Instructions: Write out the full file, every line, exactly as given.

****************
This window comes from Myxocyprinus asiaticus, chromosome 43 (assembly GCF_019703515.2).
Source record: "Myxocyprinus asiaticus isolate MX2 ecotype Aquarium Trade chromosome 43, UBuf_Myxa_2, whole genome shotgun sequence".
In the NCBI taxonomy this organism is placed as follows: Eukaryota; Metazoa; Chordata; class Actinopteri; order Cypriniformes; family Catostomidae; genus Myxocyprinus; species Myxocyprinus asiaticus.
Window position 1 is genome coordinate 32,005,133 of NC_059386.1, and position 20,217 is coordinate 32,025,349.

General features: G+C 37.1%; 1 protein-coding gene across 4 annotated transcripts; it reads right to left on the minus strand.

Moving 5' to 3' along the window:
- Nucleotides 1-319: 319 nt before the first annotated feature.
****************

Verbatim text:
This window comes from Myxocyprinus asiaticus, chromosome 43 (assembly GCF_019703515.2).
Source record: "Myxocyprinus asiaticus isolate MX2 ecotype Aquarium Trade chromosome 43, UBuf_Myxa_2, whole genome shotgun sequence".
In the NCBI taxonomy this organism is placed as follows: Eukaryota; Metazoa; Chordata; class Actinopteri; order Cypriniformes; family Catostomidae; genus Myxocyprinus; species Myxocyprinus asiaticus.
Window position 1 is genome coordinate 32,005,133 of NC_059386.1, and position 20,217 is coordinate 32,025,349.

General features: G+C 37.1%; 1 protein-coding gene across 4 annotated transcripts; it reads right to left on the minus strand.

Moving 5' to 3' along the window:
- Nucleotides 1-319: 319 nt before the first annotated feature.